In the Estonian film in which I star
as myself but prettier, or Jean Genet
when he was young in the one
black and white photograph
I have seen of him. And a room
with cameras and photographs,
piles of film and white tubes
and jars of matte, bright pink
and mint-green Golden paint.
Honesty, Sabine said,
is the antidote for shame. She is
beautiful in her oversized pale pink
sunglasses and cropped blonde hair, a bit
of Marianne Faithfull, circa 1974, mixed in.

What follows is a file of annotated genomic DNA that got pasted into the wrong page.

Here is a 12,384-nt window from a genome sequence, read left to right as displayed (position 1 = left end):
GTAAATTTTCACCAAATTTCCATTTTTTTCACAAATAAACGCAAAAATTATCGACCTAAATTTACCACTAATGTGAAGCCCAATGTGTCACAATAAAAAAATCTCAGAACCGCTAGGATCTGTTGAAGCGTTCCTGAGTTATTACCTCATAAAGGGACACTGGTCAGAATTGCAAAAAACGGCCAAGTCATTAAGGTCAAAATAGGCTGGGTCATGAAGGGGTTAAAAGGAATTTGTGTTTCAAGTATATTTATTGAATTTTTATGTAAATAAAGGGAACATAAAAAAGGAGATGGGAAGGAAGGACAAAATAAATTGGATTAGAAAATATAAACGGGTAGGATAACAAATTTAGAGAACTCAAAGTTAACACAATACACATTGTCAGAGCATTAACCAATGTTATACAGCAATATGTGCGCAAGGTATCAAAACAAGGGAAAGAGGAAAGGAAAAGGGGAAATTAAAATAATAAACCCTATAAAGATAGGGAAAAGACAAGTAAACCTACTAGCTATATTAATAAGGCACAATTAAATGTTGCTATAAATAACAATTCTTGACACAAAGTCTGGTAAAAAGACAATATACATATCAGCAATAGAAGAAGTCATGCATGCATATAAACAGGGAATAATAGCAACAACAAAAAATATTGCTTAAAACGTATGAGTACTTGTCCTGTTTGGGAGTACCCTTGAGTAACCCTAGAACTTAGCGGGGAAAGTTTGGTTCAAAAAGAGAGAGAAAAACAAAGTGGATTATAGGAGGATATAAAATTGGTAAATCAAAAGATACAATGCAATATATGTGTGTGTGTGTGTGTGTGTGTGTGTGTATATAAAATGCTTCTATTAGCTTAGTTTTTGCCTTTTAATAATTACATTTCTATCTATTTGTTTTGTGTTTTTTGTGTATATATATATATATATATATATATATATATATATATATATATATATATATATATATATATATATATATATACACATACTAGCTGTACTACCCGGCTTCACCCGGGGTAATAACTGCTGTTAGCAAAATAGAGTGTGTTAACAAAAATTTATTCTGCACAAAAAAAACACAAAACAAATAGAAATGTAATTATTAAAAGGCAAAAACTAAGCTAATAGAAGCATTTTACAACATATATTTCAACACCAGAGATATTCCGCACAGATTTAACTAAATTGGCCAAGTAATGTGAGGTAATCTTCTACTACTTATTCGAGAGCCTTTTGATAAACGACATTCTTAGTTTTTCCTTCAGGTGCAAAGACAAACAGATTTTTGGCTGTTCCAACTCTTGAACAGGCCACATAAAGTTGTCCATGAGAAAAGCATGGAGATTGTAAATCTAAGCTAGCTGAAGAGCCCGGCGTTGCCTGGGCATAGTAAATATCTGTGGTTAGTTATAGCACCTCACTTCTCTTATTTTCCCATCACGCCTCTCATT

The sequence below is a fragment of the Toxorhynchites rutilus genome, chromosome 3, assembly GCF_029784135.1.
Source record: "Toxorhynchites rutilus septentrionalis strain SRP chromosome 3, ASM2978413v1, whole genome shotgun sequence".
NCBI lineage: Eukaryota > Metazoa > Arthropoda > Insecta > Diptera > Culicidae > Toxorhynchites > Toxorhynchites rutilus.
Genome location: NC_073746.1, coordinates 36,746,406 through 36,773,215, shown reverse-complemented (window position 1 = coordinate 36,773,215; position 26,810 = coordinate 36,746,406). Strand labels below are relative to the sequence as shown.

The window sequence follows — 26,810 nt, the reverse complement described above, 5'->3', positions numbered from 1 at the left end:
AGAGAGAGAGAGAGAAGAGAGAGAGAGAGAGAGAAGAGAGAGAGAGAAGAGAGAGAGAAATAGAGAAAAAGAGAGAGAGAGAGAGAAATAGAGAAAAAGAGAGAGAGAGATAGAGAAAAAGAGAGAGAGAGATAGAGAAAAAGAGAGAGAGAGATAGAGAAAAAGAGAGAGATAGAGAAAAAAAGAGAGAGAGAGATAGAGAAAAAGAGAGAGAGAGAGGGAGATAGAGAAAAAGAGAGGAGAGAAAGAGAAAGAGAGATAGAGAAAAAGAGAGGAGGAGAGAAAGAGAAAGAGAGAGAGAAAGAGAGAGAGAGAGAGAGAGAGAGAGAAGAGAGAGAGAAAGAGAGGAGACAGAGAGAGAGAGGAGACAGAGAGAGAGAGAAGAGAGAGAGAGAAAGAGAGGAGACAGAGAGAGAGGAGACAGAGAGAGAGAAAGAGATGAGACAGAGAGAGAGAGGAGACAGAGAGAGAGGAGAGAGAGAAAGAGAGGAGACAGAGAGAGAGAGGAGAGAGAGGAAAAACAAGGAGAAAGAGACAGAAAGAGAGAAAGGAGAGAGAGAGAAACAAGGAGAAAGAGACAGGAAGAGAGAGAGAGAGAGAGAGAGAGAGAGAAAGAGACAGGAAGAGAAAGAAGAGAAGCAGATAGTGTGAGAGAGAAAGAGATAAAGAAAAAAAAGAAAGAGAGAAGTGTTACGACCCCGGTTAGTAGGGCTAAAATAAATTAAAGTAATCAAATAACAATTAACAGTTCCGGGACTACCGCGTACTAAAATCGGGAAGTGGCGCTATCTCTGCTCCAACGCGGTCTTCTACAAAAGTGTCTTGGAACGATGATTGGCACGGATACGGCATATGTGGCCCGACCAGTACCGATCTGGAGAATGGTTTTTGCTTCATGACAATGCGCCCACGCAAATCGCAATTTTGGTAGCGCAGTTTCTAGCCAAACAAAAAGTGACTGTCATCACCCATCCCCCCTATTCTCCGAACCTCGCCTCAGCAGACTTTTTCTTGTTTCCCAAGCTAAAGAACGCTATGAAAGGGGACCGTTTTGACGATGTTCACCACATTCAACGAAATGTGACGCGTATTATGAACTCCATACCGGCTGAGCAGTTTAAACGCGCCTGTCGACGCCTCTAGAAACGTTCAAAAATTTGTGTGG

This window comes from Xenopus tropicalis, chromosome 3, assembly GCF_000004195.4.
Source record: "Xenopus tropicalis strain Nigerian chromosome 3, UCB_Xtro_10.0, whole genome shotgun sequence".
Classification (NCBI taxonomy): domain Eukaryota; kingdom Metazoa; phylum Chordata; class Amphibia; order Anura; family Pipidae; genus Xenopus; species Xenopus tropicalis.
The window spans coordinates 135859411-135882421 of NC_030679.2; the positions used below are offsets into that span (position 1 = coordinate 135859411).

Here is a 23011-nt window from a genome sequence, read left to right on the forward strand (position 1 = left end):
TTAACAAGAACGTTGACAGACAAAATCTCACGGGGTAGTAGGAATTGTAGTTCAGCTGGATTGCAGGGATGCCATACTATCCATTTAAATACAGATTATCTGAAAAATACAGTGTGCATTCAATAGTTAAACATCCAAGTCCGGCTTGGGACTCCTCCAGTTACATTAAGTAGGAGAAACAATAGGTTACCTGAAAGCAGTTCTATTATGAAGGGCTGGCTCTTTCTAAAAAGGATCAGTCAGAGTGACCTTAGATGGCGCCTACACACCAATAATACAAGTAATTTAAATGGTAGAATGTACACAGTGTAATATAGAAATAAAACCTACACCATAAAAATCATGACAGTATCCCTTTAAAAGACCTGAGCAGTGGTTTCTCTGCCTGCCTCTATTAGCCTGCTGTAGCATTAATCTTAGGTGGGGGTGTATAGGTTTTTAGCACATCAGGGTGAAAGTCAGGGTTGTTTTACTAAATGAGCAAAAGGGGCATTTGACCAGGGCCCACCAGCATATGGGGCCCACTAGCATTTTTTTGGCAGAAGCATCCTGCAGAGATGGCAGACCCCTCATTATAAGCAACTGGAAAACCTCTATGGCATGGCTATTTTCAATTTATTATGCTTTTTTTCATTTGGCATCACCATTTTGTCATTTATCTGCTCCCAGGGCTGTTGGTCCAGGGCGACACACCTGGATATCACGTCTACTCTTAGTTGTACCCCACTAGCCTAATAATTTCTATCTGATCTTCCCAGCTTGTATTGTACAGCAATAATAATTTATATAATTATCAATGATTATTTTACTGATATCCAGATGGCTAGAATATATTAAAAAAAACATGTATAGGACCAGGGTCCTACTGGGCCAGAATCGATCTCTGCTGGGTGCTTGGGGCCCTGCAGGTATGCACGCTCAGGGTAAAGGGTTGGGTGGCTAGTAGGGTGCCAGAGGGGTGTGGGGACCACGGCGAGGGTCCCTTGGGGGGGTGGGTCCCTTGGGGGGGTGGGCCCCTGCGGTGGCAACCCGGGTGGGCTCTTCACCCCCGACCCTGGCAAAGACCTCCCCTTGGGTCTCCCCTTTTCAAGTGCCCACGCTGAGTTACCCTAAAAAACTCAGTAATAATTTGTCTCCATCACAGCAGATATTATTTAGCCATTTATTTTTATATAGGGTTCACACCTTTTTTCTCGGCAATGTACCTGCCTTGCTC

Berlin is strange in that it exists
only in black and white. And photographs.
The trees billow like in the deep
South, but larger and more delicate,
stranger. In the prison, Genet felt more
at home, and safer. Containment
does that. I don’t like him, but his calmness
masters me, he wrote. I love him
and his desire; his resistance
to self improvement, aspiration.
He stayed what he was: orphan,
thief, hustler—and of this, he made
an intricate world, a semblance.
When I was in the hospital,
the other girls and I
deviant, aberrant. We morphed,
or warped. And I never